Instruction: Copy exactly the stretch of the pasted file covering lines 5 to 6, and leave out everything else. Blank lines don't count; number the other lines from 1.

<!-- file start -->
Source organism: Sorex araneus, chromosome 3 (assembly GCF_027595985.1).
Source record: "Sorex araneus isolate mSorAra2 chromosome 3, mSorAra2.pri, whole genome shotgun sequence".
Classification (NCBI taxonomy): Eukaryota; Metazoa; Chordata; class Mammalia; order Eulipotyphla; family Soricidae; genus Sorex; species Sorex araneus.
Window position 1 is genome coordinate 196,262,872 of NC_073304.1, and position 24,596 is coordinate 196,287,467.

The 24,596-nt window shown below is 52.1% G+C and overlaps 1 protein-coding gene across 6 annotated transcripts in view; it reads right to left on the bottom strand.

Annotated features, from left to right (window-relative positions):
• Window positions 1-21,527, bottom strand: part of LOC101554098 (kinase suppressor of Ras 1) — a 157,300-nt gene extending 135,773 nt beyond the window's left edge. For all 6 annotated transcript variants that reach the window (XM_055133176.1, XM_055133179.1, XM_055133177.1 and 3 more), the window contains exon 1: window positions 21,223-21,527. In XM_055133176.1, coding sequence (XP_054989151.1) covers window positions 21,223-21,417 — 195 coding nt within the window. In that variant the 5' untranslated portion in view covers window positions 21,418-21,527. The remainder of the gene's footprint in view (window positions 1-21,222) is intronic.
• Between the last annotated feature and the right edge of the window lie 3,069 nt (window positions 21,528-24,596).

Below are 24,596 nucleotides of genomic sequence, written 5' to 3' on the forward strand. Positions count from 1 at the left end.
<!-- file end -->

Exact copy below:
The 24,596-nt window shown below is 52.1% G+C and overlaps 1 protein-coding gene across 6 annotated transcripts in view; it reads right to left on the bottom strand.

Annotated features, from left to right (window-relative positions):